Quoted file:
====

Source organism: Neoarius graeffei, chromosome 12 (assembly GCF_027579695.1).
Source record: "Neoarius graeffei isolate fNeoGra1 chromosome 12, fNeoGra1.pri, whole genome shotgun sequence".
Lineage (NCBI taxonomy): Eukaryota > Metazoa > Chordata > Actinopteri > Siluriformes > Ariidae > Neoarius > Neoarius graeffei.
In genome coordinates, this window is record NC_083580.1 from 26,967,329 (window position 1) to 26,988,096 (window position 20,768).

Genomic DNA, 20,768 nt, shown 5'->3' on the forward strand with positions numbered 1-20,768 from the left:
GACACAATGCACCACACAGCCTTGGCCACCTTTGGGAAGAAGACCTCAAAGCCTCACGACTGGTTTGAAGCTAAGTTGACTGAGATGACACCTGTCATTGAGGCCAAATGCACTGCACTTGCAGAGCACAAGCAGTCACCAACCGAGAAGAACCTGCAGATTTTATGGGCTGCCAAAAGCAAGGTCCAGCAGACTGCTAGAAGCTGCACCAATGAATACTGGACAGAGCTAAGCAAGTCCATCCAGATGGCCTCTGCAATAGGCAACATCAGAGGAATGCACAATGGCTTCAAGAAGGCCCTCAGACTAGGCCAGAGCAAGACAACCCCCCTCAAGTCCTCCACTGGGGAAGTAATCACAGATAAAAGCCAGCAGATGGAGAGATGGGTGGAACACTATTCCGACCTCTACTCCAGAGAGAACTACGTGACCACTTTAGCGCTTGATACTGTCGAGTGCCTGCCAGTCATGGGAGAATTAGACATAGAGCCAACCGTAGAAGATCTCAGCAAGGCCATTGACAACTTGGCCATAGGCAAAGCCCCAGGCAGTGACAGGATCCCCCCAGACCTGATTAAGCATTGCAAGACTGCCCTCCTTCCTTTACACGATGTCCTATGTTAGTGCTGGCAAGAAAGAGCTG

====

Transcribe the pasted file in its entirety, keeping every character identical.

Source organism: Neoarius graeffei, chromosome 12 (assembly GCF_027579695.1).
Source record: "Neoarius graeffei isolate fNeoGra1 chromosome 12, fNeoGra1.pri, whole genome shotgun sequence".
Lineage (NCBI taxonomy): Eukaryota > Metazoa > Chordata > Actinopteri > Siluriformes > Ariidae > Neoarius > Neoarius graeffei.
In genome coordinates, this window is record NC_083580.1 from 26,967,329 (window position 1) to 26,988,096 (window position 20,768).

Genomic DNA, 20,768 nt, shown 5'->3' on the forward strand with positions numbered 1-20,768 from the left:
GACACAATGCACCACACAGCCTTGGCCACCTTTGGGAAGAAGACCTCAAAGCCTCACGACTGGTTTGAAGCTAAGTTGACTGAGATGACACCTGTCATTGAGGCCAAATGCACTGCACTTGCAGAGCACAAGCAGTCACCAACCGAGAAGAACCTGCAGATTTTATGGGCTGCCAAAAGCAAGGTCCAGCAGACTGCTAGAAGCTGCACCAATGAATACTGGACAGAGCTAAGCAAGTCCATCCAGATGGCCTCTGCAATAGGCAACATCAGAGGAATGCACAATGGCTTCAAGAAGGCCCTCAGACTAGGCCAGAGCAAGACAACCCCCCTCAAGTCCTCCACTGGGGAAGTAATCACAGATAAAAGCCAGCAGATGGAGAGATGGGTGGAACACTATTCCGACCTCTACTCCAGAGAGAACTACGTGACCACTTTAGCGCTTGATACTGTCGAGTGCCTGCCAGTCATGGGAGAATTAGACATAGAGCCAACCGTAGAAGATCTCAGCAAGGCCATTGACAACTTGGCCATAGGCAAAGCCCCAGGCAGTGACAGGATCCCCCCAGACCTGATTAAGCATTGCAAGACTGCCCTCCTTCCTTTACACGATGTCCTATGTTAGTGCTGGCAAGAAAGAGCTG